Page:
When Donald Trump ascended to the Presidency and moved into the White House, Ivanka Trump’s husband, Jared Kushner quickly tagged along. We cautioned the President about the dangers inherent in such a transition when we said:
“The beef many have is that the move smacks of nepotism in general, and legal sense. Federal law prohibits the appointment or employment of a relative to any agency who is related to, and under the control of the President with few exceptions.
It is a question of undue influence and competence: It is impractical to work in the best interests of the country when your relative grades your work.”
Since Jared Kushner has been in the White House, senior Trump-appointed officials have vocally confronted him for tangling his business interests and official government status—especially in the Middle East. Vicky Ward writes about such details in her book, “Kushner, Inc.”
Ward attacks Kushner’s efforts to get Chinese financing for the Kushner’s failing real estate ventures, including the infamous 666 Fifth Avenue property in New York, a fiasco engineered by his father, Charley Kushner. After years of faltering near bankruptcy, the poor investment was bailed out by a Qatari-backed investment fund.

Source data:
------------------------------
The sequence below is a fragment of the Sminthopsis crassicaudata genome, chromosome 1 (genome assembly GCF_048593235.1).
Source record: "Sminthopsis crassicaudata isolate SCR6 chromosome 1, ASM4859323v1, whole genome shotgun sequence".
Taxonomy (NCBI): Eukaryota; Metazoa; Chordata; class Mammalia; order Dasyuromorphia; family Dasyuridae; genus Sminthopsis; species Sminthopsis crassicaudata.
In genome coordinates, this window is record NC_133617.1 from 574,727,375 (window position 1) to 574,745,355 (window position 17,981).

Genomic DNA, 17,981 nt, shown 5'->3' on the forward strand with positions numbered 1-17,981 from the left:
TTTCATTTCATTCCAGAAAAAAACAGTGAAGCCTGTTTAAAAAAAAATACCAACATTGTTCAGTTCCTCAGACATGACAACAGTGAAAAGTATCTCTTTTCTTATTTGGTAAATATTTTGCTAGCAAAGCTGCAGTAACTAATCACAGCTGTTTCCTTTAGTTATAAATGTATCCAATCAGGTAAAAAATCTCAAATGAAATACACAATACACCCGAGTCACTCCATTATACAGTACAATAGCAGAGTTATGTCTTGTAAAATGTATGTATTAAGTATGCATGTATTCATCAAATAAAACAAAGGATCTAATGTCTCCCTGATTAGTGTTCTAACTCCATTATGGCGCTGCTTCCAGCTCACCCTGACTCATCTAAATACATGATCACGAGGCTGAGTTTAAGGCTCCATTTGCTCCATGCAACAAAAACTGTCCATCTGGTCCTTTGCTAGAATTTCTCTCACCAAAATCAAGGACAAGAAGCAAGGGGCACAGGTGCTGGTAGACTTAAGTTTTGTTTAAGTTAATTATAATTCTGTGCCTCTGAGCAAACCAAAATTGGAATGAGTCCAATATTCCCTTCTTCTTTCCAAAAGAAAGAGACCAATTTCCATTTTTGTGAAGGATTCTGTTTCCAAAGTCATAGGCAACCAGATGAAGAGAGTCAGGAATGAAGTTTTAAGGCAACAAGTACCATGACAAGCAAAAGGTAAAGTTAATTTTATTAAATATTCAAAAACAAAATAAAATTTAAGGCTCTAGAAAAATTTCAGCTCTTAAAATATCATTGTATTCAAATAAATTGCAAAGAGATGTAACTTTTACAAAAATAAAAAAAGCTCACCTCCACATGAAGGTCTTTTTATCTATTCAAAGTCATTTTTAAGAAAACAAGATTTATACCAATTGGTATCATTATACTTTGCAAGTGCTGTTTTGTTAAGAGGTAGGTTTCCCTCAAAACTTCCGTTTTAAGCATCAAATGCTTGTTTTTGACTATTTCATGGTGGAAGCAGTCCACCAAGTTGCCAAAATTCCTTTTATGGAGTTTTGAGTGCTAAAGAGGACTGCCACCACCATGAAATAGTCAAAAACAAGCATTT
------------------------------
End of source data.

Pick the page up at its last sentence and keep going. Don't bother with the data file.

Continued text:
Ward depicts Kushner as a selfish and opportunistic man who has not hesitated to use his father-in-law’s title to attend his interests. He is not respected by White House staffers who have referred to him as the “secretary of everything.”
Ward writes that Steve Bannon is deeply critical of both Ivanka and Jared and that she has used her position to elevate her private interests in subtle ways.